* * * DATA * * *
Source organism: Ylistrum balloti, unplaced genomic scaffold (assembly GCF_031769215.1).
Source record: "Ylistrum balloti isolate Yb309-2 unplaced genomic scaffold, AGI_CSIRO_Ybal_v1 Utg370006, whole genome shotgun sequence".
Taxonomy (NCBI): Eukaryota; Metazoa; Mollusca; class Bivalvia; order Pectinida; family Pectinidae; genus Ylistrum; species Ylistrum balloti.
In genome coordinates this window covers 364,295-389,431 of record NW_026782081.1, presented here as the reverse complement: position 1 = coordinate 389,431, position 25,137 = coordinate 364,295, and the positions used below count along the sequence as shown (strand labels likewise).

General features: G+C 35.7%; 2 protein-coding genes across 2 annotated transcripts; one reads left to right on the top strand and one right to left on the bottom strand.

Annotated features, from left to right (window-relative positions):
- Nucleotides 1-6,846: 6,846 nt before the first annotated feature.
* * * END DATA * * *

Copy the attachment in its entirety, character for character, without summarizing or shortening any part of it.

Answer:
Source organism: Ylistrum balloti, unplaced genomic scaffold (assembly GCF_031769215.1).
Source record: "Ylistrum balloti isolate Yb309-2 unplaced genomic scaffold, AGI_CSIRO_Ybal_v1 Utg370006, whole genome shotgun sequence".
Taxonomy (NCBI): Eukaryota; Metazoa; Mollusca; class Bivalvia; order Pectinida; family Pectinidae; genus Ylistrum; species Ylistrum balloti.
In genome coordinates this window covers 364,295-389,431 of record NW_026782081.1, presented here as the reverse complement: position 1 = coordinate 389,431, position 25,137 = coordinate 364,295, and the positions used below count along the sequence as shown (strand labels likewise).

General features: G+C 35.7%; 2 protein-coding genes across 2 annotated transcripts; one reads left to right on the top strand and one right to left on the bottom strand.

Annotated features, from left to right (window-relative positions):
- Nucleotides 1-6,846: 6,846 nt before the first annotated feature.